Originally posted on Fox Sports Southwest  |  Last updated 9/16/11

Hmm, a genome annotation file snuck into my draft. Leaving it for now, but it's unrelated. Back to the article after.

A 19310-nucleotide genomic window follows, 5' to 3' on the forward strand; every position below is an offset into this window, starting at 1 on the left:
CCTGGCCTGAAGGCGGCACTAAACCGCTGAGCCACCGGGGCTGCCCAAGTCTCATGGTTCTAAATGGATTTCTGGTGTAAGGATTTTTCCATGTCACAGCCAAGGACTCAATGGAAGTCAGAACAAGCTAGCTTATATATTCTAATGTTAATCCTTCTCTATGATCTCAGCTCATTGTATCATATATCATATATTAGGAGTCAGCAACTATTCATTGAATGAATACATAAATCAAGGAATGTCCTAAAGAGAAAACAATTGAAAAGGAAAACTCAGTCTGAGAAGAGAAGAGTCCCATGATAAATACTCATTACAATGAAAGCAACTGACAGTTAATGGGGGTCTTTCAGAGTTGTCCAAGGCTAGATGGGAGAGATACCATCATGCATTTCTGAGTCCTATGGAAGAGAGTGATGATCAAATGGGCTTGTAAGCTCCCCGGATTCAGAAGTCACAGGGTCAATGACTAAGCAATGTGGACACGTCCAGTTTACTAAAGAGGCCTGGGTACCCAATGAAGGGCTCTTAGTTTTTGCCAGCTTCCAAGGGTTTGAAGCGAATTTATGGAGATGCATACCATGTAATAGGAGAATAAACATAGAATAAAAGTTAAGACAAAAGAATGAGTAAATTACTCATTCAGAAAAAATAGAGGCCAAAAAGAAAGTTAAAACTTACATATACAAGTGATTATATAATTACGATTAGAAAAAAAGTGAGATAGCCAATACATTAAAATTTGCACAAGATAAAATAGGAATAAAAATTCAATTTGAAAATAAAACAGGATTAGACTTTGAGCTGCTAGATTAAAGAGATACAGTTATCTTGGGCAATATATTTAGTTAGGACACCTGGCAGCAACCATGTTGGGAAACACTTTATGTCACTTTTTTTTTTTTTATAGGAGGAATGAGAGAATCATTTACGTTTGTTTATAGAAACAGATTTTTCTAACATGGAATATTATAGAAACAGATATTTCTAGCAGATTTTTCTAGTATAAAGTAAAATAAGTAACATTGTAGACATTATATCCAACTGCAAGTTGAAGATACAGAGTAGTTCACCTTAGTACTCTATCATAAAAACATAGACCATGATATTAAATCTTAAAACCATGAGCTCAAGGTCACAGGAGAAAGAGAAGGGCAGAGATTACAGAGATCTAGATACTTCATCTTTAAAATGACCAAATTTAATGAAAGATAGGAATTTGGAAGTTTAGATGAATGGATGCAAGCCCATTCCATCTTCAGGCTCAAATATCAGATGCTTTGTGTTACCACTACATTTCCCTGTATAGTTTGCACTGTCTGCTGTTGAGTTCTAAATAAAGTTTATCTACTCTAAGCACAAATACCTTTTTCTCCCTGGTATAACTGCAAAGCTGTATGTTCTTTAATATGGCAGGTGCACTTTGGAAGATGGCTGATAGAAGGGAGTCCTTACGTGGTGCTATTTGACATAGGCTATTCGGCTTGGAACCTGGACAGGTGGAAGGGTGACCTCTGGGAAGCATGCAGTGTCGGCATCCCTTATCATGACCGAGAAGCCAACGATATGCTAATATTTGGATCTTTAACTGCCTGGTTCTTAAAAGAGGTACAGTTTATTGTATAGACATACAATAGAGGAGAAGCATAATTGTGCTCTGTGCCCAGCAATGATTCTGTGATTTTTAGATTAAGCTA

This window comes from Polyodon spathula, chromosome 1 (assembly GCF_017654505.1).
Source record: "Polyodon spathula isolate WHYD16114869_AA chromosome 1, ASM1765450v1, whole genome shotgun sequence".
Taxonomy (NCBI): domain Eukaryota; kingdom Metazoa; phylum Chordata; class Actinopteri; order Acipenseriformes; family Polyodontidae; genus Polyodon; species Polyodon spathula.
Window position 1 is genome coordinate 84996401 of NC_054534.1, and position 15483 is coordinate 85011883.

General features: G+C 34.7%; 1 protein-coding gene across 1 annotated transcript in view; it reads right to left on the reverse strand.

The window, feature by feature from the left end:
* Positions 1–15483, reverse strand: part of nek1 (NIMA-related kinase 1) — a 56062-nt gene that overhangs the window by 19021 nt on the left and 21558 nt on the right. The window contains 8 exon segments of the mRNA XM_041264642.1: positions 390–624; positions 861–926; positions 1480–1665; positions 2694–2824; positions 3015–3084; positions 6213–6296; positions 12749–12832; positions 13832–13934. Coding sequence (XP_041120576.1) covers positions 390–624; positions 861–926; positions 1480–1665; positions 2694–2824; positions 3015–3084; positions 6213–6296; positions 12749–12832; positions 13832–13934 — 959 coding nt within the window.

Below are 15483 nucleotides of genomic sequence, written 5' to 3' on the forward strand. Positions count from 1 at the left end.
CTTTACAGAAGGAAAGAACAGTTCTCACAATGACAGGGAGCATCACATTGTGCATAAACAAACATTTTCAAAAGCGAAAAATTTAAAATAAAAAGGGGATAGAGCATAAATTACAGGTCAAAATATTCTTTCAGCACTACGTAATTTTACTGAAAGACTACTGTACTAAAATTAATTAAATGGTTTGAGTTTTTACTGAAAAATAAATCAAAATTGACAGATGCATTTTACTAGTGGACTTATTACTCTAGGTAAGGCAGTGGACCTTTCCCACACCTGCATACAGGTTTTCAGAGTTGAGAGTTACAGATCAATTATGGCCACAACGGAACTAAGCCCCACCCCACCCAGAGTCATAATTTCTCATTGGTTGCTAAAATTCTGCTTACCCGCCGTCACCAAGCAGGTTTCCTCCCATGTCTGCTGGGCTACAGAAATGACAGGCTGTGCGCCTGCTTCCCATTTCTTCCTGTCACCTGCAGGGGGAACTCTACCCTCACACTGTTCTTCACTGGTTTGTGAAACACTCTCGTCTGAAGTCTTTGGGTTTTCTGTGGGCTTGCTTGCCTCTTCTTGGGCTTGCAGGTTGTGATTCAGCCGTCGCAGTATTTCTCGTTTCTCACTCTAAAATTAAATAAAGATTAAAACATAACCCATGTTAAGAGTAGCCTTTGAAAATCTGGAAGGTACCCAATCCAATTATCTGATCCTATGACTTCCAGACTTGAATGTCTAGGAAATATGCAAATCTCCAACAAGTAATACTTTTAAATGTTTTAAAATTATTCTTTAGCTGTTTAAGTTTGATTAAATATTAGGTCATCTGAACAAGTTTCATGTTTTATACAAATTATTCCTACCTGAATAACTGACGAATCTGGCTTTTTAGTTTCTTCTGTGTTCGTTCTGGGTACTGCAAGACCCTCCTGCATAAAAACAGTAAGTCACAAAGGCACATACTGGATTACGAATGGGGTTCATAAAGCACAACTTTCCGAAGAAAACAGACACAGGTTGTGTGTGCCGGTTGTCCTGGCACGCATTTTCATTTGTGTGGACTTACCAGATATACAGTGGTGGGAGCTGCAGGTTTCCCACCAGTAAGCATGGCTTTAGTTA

IRVING Now in his 14th season in the NFL, Dallas Cowboys linebacker Keith Brooking is having a strange week. He stood alone at his locker Thursday afternoon and watched a group of 30-35 reporters huddle around second-year linebacker Sean Lee. "From the outhouse to the penthouse," joked Lee, who was somewhat of a disappointment his rookie season. Lee had 15 tackles, a fumble recovery and an interception that he returned 37 yards to the Jets' goal line in Sunday's 27-24 loss. It was the first start of his career, and barring injury, he's there to stay. At age 35, Brooking wasn't nave to the fact that Lee was selected in the second round as his hand-picked replacement. "They've been drafting players at my position for 14 years," he said. "This isn't catching anyone by surprise." But that didn't keep Brooking from teaching Lee everything he knew about playing his position. That's what 33-year-old Atlanta Falcons linebacker Jessie Tuggle did for him when he entered the league in 1998 as the 12th overall pick out of Georgia Tech. Tuggle started every game that season, but he made sure Brooking was prepared to start in '99. The two started together that season, and then Tuggle retired following the 2000 campaign. "He was very approachable," Brooking said of Tuggle. "I just watched what he did on a daily basis and he was probably the hardest working guy I've ever been around." Brooking spent last season trying to convince Lee that he couldn't make every single tackle. At Penn State, Lee made plays from sideline to sideline and it was against his nature to let the game to come to him. He showed flashes last season two interceptions against the Indianapolis Colts but had trouble shedding blocks and overrunning plays. Lee admits he probably put too much pressure on himself to make the best of his limited opportunities. That's no longer a problem when you consider he was on the field for 55 snaps, including his special teams work, against the Jets. During training camp in San Antonio, one high-ranking member of the Cowboys' front office told me Lee would be a "core player" for years to come. The Cowboys had given him a first-round grade in 2010, but they were able to take him in the second round because of the ACL injury that caused him to miss his junior season at Penn State. There's not a franchise in the league more smitten with injured players in the draft than the Cowboys, but it appears Lee was worth the risk. When college players suffer season-ending injuries, they rarely travel with the team. But the Penn State coaches had so much respect for Lee's leadership and knowledge of the game, they basically turned him into an assistant. That story resonated with the Cowboys, who had Lee as high as No. 16 on their draft board. Basically, the scouts believed they had a much younger version of Brooking in Lee. And there have also been comparisons to former Texas A&M and Cowboys linebacker Dat Nguyen in terms of his instincts for the game. It's obvious Lee has hung on Brooking's every word. He credits him for being the "pinnacle" of professionalism. Apparently Lee was taking good notes because he was one of the only players on the team who didn't catch the bus back to the hotel between training camp sessions in San Antonio. He took his meals in the locker room while trying to digest Rob Ryan's complicated playbook. Even head coach Jason Garrett, the NFL's leading book worm, marvels at Lee's work ethic. "He loves the game," said Garrett on Thursday. "Watch him in walk-through. Watch him in meetings. Watch him watching tape by himself when everybody else has left the building. He loves the game. He shows that in his play." Asked what time he arrives and departs Valley Ranch each day, Lee said 6:40 a.m. and 6:30 p.m. Based on those numbers, he's probably spending 2-3 hours longer than most of his teammates. But it's not like he's trying to publicize his work ethic. "I'm here a lot," he said. "I just know how much it takes me to get ready for a game. And it takes me a lot. It takes a lot of work. So I'm always here, trying to get better, trying to get ready. I enjoy it, though. I love my job. I love playing football for the Cowboys." That's one of the reasons Ryan never wavered in his belief in this defense when it was being gashed by the run in the preseason. He and linebackers coach Matt Eberflus believe that Lee can be a catalytic player, to borrow a word from the Parcells era. For Brooking, this is a bittersweet time. The young player he's spent hours counseling has marginalized his impact on the team. But then, Lee will continue to pay homage to his mentor. When a reporter asked Lee if he thought the Jets were asking themselves last Sunday night, 'Who is this guy?' he had the perfect response. "They just thought Brooking had changed his number," he joked.
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